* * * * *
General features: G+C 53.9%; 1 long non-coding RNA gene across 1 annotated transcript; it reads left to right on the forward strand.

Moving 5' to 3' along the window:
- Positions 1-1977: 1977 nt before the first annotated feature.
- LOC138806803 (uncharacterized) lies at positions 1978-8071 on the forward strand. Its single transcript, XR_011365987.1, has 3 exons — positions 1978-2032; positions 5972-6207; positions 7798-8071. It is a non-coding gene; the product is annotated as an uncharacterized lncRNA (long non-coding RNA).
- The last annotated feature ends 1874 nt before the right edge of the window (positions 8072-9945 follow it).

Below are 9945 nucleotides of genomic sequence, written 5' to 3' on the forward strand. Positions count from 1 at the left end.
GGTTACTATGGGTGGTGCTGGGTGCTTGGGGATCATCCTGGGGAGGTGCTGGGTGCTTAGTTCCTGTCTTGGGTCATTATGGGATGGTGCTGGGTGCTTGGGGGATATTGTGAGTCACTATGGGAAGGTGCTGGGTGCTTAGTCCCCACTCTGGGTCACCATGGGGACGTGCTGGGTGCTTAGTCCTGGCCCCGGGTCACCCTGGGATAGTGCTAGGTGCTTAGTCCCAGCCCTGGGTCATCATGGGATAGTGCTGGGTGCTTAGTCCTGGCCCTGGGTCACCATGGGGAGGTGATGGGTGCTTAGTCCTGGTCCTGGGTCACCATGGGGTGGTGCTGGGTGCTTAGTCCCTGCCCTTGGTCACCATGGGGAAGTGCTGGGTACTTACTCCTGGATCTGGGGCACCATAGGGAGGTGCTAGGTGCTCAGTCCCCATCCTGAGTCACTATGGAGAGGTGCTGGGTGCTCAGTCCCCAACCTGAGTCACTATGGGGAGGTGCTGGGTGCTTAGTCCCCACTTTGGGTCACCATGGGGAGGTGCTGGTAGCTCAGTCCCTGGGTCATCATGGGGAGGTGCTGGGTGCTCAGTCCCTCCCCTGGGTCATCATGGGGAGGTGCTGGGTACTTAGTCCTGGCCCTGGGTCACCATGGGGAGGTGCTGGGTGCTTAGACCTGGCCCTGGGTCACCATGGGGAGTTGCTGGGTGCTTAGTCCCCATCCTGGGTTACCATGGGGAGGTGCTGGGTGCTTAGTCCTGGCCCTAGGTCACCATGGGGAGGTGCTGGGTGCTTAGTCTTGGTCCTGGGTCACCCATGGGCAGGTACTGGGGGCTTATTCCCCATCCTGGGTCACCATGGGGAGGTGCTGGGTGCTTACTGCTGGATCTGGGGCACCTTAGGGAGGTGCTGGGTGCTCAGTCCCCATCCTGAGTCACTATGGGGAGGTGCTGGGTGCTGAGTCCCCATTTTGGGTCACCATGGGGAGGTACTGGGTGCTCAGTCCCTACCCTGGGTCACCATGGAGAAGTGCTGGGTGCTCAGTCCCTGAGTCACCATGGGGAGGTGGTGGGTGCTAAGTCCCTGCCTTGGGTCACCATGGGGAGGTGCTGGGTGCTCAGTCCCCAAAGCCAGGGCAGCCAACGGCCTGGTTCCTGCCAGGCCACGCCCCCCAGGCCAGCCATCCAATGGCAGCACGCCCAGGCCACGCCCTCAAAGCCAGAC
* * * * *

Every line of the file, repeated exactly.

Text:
General features: G+C 53.9%; 1 long non-coding RNA gene across 1 annotated transcript; it reads left to right on the forward strand.

Moving 5' to 3' along the window:
- Positions 1-1977: 1977 nt before the first annotated feature.
- LOC138806803 (uncharacterized) lies at positions 1978-8071 on the forward strand. Its single transcript, XR_011365987.1, has 3 exons — positions 1978-2032; positions 5972-6207; positions 7798-8071. It is a non-coding gene; the product is annotated as an uncharacterized lncRNA (long non-coding RNA).
- The last annotated feature ends 1874 nt before the right edge of the window (positions 8072-9945 follow it).

Below are 9945 nucleotides of genomic sequence, written 5' to 3' on the forward strand. Positions count from 1 at the left end.
GGTTACTATGGGTGGTGCTGGGTGCTTGGGGATCATCCTGGGGAGGTGCTGGGTGCTTAGTTCCTGTCTTGGGTCATTATGGGATGGTGCTGGGTGCTTGGGGGATATTGTGAGTCACTATGGGAAGGTGCTGGGTGCTTAGTCCCCACTCTGGGTCACCATGGGGACGTGCTGGGTGCTTAGTCCTGGCCCCGGGTCACCCTGGGATAGTGCTAGGTGCTTAGTCCCAGCCCTGGGTCATCATGGGATAGTGCTGGGTGCTTAGTCCTGGCCCTGGGTCACCATGGGGAGGTGATGGGTGCTTAGTCCTGGTCCTGGGTCACCATGGGGTGGTGCTGGGTGCTTAGTCCCTGCCCTTGGTCACCATGGGGAAGTGCTGGGTACTTACTCCTGGATCTGGGGCACCATAGGGAGGTGCTAGGTGCTCAGTCCCCATCCTGAGTCACTATGGAGAGGTGCTGGGTGCTCAGTCCCCAACCTGAGTCACTATGGGGAGGTGCTGGGTGCTTAGTCCCCACTTTGGGTCACCATGGGGAGGTGCTGGTAGCTCAGTCCCTGGGTCATCATGGGGAGGTGCTGGGTGCTCAGTCCCTCCCCTGGGTCATCATGGGGAGGTGCTGGGTACTTAGTCCTGGCCCTGGGTCACCATGGGGAGGTGCTGGGTGCTTAGACCTGGCCCTGGGTCACCATGGGGAGTTGCTGGGTGCTTAGTCCCCATCCTGGGTTACCATGGGGAGGTGCTGGGTGCTTAGTCCTGGCCCTAGGTCACCATGGGGAGGTGCTGGGTGCTTAGTCTTGGTCCTGGGTCACCCATGGGCAGGTACTGGGGGCTTATTCCCCATCCTGGGTCACCATGGGGAGGTGCTGGGTGCTTACTGCTGGATCTGGGGCACCTTAGGGAGGTGCTGGGTGCTCAGTCCCCATCCTGAGTCACTATGGGGAGGTGCTGGGTGCTGAGTCCCCATTTTGGGTCACCATGGGGAGGTACTGGGTGCTCAGTCCCTACCCTGGGTCACCATGGAGAAGTGCTGGGTGCTCAGTCCCTGAGTCACCATGGGGAGGTGGTGGGTGCTAAGTCCCTGCCTTGGGTCACCATGGGGAGGTGCTGGGTGCTCAGTCCCCAAAGCCAGGGCAGCCAACGGCCTGGTTCCTGCCAGGCCACGCCCCCCAGGCCAGCCATCCAATGGCAGCACGCCCAGGCCACGCCCTCAAAGCCAGAC